Ira Artman’s Sterling Slivers: Agent Orange – Henry Flagler And The Creation of Florida

June 3rd, 2009 · 1 Comment

Copyright_2009_Ira_Artman  Blue_PRIOR STERLING SLIVERS POST   Flagler_Florida Both capitalism and Florida real estate (see my Spring Thawts) are out of favor. It’s time for a … fond tribute to both. Before Anita Bryant cooed for all to “Come to the Florida Sunshine Tree,” before Walt Disney World gleamed in Mickey’s eyes, there was Henry Morrison Flagler. He arrived in Florida from Cleveland, in 1876, tubercular wife in tow. Up north, Flagler had dabbled in the lubricant business. There’s not much to say about that Ohio firm, other than what was said by his Standard Oil partner. According to John D. Rockefeller, Flagler was the “brains” of the business. When the Flaglers arrived, Florida was the poorest state in the country, “a swampy wasteland of alligators, mangroves and mosquitoes.” Just getting to Jacksonville from New York City took 4 days by rail – non-standard railroad tracks required frequent transfers. Hotel consultant Stanley Turkel relates an 1870 account of the journey’s final leg:
  • There are two ways of getting to Jacksonville (from Savannah, Georgia) and whichever you choose you will be sorry to have not taken the other. There is the night train by railroad, which brings you to Jacksonville in about 16 hours; and there is the steamboat line, which goes inland nearly all the way, and which may land you in a day, or you may run aground and remain on board for a week.
Stanley Turkel, Henry Morrison Flagler in Great Hoteliers: Pioneers of the Hotel Industry, 2006. Before Flagler began to develop Florida, less than 270,00 people lived in the state. Two decades later, the population had almost tripled to 750,000. Flagler is the one man largely responsible for this growth. He would spot a promising location – St. Augustine, Daytona, West Palm Beach, Fort Lauderdale, the “muddy hamlet” of Fort Dallas (called “Miami” by the Seminoles, Flagler would not let the town change its name to “Flagler”) – and the transformation would begin. Flagler would:
  1. Acquire land in a promising location;
  2. Build a huge, exquisite hotel;
  3. Extend his East Coast Railway southward to serve the hotel; and
  4. Receive 8000 acres of land from the state government for each mile of railway track.
Cities would grow up around each hotel and resort. By the time Flagler was done, he had:
  • Pushed his railroad line all the way to Key West across more than 150 miles of open ocean;
  • Acquired more than 2 million acres of land; and
  • Dominated the east coast of Florida.
Flagler’s resort hotels demonstrated, according to travel writer Colette Bancroft, a genius for business along with a close attention to the tiniest detail. He engaged the country’s leading architects (e.g. McKim, Mead, and White) as he invented the concept of a destination resort featuring dependable and consistent elegance. His resorts featured familiar hotel designs (“huge landlocked versions of today’s fantasy cruise ships”) that he color-coordinated with his railroad, with “interchangeable linens and dishes.” Flagler created a network:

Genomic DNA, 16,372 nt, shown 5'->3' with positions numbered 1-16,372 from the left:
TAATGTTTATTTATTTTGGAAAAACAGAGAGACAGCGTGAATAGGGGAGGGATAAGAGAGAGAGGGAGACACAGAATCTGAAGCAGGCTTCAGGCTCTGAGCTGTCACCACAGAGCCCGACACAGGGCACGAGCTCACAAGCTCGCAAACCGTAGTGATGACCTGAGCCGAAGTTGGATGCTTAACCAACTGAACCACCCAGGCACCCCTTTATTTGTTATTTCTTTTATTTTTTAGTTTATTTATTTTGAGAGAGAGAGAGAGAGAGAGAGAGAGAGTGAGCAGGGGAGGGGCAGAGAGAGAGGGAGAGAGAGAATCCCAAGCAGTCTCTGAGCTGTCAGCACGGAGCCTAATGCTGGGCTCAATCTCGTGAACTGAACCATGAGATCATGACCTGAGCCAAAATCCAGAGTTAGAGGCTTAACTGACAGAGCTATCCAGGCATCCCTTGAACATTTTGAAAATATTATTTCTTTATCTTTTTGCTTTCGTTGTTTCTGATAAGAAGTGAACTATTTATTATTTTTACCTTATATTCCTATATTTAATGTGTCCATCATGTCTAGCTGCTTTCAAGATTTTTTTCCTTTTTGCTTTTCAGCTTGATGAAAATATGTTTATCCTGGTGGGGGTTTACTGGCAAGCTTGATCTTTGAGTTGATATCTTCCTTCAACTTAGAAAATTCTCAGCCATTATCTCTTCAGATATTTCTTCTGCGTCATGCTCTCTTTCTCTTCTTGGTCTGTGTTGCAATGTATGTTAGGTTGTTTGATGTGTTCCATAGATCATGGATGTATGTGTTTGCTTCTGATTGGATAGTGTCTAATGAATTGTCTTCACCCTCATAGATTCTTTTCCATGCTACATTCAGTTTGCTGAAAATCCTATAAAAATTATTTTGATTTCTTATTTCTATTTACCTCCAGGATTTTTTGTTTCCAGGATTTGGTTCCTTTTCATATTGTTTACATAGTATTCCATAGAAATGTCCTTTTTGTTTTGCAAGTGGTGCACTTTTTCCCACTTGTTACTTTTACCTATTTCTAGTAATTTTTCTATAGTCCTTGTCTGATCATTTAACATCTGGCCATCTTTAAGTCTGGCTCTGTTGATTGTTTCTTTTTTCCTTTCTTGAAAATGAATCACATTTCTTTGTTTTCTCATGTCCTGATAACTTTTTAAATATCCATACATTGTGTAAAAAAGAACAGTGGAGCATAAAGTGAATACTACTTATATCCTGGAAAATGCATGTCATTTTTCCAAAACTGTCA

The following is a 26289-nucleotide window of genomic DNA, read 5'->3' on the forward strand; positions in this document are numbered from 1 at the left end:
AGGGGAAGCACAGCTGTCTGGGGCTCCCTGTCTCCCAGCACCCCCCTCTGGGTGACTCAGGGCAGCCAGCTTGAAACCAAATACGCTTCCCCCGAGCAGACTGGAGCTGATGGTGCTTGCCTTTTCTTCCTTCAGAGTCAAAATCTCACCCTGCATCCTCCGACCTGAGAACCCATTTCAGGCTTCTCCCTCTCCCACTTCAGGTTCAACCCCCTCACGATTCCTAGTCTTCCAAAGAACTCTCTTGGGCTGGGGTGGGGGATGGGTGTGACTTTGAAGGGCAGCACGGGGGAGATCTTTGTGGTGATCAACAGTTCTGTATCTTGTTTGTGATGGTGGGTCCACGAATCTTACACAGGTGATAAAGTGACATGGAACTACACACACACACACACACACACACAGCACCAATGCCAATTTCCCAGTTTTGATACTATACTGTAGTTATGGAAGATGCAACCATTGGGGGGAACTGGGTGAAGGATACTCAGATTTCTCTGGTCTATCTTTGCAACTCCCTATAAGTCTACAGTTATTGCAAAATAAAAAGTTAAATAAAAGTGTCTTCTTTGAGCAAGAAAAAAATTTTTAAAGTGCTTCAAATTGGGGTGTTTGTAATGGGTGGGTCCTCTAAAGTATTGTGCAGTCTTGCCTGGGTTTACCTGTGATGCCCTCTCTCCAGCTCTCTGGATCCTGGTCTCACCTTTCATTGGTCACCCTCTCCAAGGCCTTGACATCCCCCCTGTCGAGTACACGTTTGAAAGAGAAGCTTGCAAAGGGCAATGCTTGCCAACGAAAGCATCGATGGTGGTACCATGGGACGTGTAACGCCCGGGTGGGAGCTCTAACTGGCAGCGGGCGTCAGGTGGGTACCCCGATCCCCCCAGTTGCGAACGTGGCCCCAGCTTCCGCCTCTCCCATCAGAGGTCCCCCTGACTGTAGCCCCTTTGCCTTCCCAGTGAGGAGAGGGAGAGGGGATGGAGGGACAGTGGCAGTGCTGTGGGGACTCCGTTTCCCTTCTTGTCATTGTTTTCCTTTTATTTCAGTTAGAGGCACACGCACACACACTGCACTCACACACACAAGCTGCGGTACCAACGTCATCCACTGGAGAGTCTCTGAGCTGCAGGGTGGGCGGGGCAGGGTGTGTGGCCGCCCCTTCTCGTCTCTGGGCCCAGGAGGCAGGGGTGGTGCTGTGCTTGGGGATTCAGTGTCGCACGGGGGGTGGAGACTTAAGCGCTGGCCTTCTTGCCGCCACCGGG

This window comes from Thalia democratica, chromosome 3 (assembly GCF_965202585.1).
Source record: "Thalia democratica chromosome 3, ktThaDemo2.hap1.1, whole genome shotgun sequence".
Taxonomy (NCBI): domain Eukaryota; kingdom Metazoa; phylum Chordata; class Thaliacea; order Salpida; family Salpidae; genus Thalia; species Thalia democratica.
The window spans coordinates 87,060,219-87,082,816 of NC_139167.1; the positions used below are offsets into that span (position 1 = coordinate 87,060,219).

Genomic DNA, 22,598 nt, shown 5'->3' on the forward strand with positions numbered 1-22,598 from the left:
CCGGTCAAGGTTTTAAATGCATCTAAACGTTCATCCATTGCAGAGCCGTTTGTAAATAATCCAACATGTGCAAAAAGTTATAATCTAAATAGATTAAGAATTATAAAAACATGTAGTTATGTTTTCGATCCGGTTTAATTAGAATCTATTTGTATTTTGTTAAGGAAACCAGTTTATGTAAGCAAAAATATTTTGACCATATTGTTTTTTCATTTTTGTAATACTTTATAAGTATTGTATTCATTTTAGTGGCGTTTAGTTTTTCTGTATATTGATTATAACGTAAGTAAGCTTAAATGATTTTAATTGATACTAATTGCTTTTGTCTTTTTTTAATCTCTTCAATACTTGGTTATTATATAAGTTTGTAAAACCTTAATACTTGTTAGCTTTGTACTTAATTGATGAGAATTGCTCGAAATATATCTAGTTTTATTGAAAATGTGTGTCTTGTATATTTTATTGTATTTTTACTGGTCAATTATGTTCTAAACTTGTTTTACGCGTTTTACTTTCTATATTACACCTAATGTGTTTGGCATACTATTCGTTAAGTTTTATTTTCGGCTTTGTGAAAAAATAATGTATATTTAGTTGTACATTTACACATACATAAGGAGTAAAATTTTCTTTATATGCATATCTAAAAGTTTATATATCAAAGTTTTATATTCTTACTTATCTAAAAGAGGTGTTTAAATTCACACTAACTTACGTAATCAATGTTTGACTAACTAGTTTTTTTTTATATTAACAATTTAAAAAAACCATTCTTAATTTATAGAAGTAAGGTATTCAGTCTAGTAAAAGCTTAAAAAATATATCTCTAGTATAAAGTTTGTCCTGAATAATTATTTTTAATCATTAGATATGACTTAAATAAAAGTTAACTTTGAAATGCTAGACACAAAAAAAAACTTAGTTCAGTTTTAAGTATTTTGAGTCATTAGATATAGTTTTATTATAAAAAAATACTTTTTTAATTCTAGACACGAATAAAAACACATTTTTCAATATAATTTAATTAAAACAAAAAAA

• Offering guests the luxury and fantasy of the resort along with the sense of security of knowing what to expect from a Flagler hotel.
Colette Bancroft, St. Petersburg Times, The Founders of Florida Fantasy, 8 Dec 2002. Flagler died at the age of 82 in 1913, one year after completing the Key West rail link. While some of his hotels still function as resorts, others have been converted to county offices, a college, a museum, and a retirement home. His Key West railroad, destroyed by a depression-era hurricane, was eventually re-engineered into the Key West Highway. At last count, the population of Florida was more than 18 million. Like the best businessmen of his age – or the political and social architects of our own era – Flagler despised competition, viewing it as wasteful. Flagler preferred “monopoly” enterprises. He used the term “cooperation” -  not unlike the planners meeting along Pennsylvania Avenue today, some 1200 miles north of Key West. Throughout his business career, Henry Morrison Flagler’s desk featured a quotation from a 19th century bestseller that remains  in vogue:
  • Do unto others before they do it to you.
Blue_Ira_Artman I used to work with numbers for a living. OK - no more penguin jokes - as I search for a new job, or at least my next idea. Till next time.

Tags: Commentary · Ira Artman · Mortgage Market

1 response so far ↓

  • 1 Dave Quimby // Jun 28, 2009 at 8:17 pm

    Interesting story. His was a common one during the Gilded Age — the Vanderbilts, et al. I had also read about the people who followed up as developers during the 1920’s (I think doing something similar in concept, except without the railroads), until the Crash and subsequent banking failures broke all of them. That failure lingered into the 1950’s.

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